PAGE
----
During the month of October, Cineplex Entertainment has generously donated space to feature one of our latest PSA videos (See with Someone Else’s Eyes) as part of the Pre-Show in Cineplex theatres across Canada.
This is an incredible opportunity for people across the country to learn about Facing History and Ourselves. It also got us thinking about how these short videos can be used in our Facing History Classrooms. Find the PSAs below along with some discussion prompts and activities.
- Ask students to consider: “What does it mean to see an event through someone else’s eyes? Think of a time when you considered a different perspective. How did the different lens change your understanding of the event? What might be gained from considering different perspectives?”
- As a class, you can also look at Arn Chorn Pond’s experience of moving to the USA and attending high school after the Cambodian genocide in Everyone Has a Story. Arn Chorn Pond discusses the importance of sharing our stories to build community. How does Arn Chorn Pond’s testimony connect to Sir Ben Kingsley’s message? If Arn Chorn Pond and Sir Ben Kingsley sat down and had a conversation, what might they discuss? Create that dialogue.
Students can research Upstanders, contemporary or historical, local or global. The Facing History publication, Choosing To Participate is a great resource for learning about Upstanders. After exploring an upstander’s journey, students can create a presentation thinking about how Sir Ben Kingsley would showcase what that individual did in a PSA. Ask students to pay close attention to how Sir Ben Kingsley captured the actions of Rosa Parks and Anne Frank in the PSA. Challenge students to create a tagline for the upstander they explored.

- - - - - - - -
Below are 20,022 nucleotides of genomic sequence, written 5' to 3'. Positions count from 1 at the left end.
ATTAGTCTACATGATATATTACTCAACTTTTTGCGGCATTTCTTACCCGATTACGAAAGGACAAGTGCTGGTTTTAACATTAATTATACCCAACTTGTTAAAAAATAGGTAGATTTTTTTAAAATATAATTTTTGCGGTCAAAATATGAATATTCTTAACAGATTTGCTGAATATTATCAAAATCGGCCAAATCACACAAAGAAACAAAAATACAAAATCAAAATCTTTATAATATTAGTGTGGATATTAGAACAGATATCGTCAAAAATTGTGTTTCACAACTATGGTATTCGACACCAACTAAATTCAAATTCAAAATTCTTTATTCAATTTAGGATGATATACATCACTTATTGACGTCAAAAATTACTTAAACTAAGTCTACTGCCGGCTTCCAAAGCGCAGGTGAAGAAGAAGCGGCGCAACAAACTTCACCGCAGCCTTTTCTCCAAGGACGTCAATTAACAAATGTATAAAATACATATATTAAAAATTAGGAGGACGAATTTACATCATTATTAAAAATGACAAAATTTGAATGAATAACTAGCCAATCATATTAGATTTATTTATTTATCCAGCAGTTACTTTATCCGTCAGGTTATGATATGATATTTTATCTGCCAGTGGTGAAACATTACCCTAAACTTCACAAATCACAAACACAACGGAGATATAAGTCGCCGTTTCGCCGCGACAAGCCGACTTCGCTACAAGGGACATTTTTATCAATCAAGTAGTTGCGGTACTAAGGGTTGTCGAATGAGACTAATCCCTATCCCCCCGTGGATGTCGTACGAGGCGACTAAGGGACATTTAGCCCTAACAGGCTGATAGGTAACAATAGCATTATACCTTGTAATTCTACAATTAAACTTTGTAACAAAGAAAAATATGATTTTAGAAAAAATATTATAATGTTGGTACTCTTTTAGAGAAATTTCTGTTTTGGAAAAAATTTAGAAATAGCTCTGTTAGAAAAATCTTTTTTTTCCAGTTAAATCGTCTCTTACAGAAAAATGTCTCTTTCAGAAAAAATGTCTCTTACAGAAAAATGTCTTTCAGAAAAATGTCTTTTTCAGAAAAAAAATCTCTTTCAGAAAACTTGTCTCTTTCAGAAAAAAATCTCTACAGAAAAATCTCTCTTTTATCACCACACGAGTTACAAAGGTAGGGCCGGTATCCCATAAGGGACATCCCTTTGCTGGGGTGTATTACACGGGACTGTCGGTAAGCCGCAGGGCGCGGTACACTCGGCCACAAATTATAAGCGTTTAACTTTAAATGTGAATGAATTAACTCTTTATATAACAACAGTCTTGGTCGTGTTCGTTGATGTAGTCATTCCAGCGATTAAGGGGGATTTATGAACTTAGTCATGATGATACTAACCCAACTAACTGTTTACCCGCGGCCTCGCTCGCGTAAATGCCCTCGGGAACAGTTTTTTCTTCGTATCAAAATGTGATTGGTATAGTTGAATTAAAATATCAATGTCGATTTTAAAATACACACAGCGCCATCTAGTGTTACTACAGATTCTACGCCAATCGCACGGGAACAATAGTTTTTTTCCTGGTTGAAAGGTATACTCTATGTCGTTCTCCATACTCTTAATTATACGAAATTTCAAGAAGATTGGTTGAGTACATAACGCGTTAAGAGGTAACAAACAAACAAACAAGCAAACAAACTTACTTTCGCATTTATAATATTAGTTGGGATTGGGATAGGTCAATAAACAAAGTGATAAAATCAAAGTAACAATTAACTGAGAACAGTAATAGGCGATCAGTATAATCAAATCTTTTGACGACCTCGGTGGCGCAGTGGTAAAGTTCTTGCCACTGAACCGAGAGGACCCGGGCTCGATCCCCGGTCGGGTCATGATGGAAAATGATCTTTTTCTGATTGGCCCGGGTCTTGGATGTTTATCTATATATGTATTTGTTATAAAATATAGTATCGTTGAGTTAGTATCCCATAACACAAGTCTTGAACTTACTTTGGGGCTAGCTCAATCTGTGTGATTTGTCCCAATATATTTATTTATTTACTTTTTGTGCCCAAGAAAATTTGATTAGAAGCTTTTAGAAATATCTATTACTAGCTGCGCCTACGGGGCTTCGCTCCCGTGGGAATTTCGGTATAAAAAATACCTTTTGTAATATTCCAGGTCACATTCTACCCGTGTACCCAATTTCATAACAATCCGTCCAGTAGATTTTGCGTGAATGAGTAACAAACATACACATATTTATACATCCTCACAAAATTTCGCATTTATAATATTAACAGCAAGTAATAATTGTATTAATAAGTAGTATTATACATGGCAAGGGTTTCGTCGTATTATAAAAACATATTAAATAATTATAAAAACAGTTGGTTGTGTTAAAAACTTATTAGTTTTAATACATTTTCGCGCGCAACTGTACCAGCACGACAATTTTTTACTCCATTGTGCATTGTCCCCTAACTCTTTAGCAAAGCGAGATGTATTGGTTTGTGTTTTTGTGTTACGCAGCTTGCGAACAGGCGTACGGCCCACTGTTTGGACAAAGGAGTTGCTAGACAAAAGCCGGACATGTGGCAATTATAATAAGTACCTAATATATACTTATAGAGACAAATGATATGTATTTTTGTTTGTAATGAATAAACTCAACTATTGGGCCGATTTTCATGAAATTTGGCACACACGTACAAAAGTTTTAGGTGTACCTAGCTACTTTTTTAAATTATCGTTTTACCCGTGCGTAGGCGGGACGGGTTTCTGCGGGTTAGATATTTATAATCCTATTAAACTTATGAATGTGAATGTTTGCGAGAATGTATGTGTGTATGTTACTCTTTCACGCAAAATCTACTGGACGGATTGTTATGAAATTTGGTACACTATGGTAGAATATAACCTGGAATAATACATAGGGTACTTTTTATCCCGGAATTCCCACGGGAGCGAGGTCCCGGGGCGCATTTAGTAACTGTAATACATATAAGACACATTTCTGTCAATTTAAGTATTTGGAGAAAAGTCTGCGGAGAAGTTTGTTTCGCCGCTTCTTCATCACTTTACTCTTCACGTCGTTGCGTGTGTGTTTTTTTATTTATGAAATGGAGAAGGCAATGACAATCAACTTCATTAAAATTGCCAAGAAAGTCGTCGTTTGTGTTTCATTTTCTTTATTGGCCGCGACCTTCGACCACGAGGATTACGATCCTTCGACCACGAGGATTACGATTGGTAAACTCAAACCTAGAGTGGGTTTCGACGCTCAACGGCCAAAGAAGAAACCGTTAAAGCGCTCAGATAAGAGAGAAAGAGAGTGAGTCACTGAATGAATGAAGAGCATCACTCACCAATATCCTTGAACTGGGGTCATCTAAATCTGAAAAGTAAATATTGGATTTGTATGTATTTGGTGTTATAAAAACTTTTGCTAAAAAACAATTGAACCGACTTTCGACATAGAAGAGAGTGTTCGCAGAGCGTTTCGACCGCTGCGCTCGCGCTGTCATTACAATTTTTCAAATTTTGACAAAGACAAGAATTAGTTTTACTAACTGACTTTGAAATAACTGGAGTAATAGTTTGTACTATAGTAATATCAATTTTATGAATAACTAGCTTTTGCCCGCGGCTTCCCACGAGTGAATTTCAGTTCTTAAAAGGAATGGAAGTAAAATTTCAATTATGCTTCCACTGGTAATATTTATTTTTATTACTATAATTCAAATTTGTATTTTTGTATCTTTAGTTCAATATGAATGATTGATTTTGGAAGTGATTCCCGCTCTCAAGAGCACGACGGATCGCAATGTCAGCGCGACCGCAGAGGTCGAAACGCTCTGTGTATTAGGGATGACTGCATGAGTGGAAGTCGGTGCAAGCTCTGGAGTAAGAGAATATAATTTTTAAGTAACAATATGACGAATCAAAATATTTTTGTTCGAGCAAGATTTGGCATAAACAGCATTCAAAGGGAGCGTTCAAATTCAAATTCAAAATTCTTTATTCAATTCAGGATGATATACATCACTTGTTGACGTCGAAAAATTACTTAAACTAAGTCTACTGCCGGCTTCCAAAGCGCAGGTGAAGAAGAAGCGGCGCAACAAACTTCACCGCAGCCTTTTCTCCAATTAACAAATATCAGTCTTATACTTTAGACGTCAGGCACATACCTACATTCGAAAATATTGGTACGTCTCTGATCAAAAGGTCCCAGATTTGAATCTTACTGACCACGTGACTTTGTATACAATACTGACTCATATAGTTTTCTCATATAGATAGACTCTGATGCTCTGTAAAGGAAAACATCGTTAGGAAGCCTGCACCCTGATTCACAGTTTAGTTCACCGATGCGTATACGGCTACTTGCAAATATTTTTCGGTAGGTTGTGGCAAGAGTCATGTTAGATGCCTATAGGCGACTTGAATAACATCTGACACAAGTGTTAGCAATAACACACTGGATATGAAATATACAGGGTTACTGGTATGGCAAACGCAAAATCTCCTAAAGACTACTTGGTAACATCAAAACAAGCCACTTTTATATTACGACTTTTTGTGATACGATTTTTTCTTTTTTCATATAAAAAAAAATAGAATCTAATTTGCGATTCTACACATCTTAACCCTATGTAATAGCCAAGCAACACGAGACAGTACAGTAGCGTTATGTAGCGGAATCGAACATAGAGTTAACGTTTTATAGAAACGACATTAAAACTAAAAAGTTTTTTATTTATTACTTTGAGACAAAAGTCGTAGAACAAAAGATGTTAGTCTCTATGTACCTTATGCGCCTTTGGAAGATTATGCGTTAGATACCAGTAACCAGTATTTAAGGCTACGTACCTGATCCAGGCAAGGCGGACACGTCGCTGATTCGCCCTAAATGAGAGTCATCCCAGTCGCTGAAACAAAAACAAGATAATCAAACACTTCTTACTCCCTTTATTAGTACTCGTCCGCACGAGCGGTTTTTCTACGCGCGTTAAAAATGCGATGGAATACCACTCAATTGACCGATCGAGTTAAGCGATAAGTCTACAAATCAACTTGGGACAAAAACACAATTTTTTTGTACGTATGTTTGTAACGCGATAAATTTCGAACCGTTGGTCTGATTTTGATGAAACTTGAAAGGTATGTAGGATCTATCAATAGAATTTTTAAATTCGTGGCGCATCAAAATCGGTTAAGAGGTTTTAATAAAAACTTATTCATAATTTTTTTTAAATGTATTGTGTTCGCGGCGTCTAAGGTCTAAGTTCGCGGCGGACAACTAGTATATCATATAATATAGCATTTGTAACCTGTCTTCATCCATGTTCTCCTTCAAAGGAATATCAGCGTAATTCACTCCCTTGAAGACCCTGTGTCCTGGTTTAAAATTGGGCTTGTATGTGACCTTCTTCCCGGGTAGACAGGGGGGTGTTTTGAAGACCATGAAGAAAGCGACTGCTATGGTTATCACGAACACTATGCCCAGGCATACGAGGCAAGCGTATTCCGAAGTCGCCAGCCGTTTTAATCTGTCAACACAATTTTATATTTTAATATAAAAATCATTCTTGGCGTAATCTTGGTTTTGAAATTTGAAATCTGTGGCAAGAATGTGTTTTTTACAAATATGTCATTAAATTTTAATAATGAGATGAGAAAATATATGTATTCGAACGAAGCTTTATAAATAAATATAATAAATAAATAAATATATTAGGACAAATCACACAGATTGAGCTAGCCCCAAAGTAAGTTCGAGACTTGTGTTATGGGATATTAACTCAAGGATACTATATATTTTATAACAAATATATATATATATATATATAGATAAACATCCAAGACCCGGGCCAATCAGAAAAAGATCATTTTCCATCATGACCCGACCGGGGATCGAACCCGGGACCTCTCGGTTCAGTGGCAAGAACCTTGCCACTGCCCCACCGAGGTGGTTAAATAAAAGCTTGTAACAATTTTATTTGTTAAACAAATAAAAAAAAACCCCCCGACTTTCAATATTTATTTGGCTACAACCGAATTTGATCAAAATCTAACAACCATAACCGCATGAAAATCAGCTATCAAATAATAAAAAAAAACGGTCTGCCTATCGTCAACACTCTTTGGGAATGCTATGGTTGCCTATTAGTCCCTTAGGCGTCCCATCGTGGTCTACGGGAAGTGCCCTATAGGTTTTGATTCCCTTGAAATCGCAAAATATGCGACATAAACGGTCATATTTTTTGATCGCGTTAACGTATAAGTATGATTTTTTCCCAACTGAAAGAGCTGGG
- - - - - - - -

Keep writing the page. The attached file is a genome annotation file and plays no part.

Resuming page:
- Ask students to think about the mark they would like to leave on history. What issues are they passionate about? What tools do they need to create change in that area?
- Ask students to think of a time (it can be a personal or historical connection) when they witnessed the “othering” of someone. What was the impact of the othering? Was there a person who made the choice to be an upstander in that moment? If so, what tools did that person have? If not, what tools were needed to alter the situation?
- There are numerous examples of young upstanders in our own backyard. Facing History and Ourselves educator Lanny Cedrone’s class created a campaign to fight racism and just this past spring, Shireen Afzal was the Canadian recipient of the Facing History Together Student and Alumni Upstander Scholarship Contest with her powerful essay chronicling her paradigm shift that occurred during her Facing History and Ourselves class. In her essay, she describes her responsibility to question the world around her and to use the power of stories to help people realize our shared humanity and in turn, create a more inclusive world. Another treasure trove of youth upstanders is the Not in Our School website, a movement that is dedicated to creating inclusive communities. After looking at these various examples, prompt your students to think about the tools that these young upstanders use to make positive change. What tools do your students have to create change?
Extensions and Next Steps
These PSAs could also be used at the beginning of a Facing History course. After viewing one or all of them, you could ask students to think about how this course will be different than other courses based on the PSAs? What issues and questions do they think might be discussed in a Facing History classroom?
An empowering activity for students at the end of a Facing History unit or course, would be to create their own PSAs to raise awareness of issues important to them. Students could display their videos in a common area within the school, in the community or simply present them to each other in the classroom.
These videos can provide a powerful call to action and can inspire our students to become active, reflective and responsible citizens. How might you use these videos in your classroom?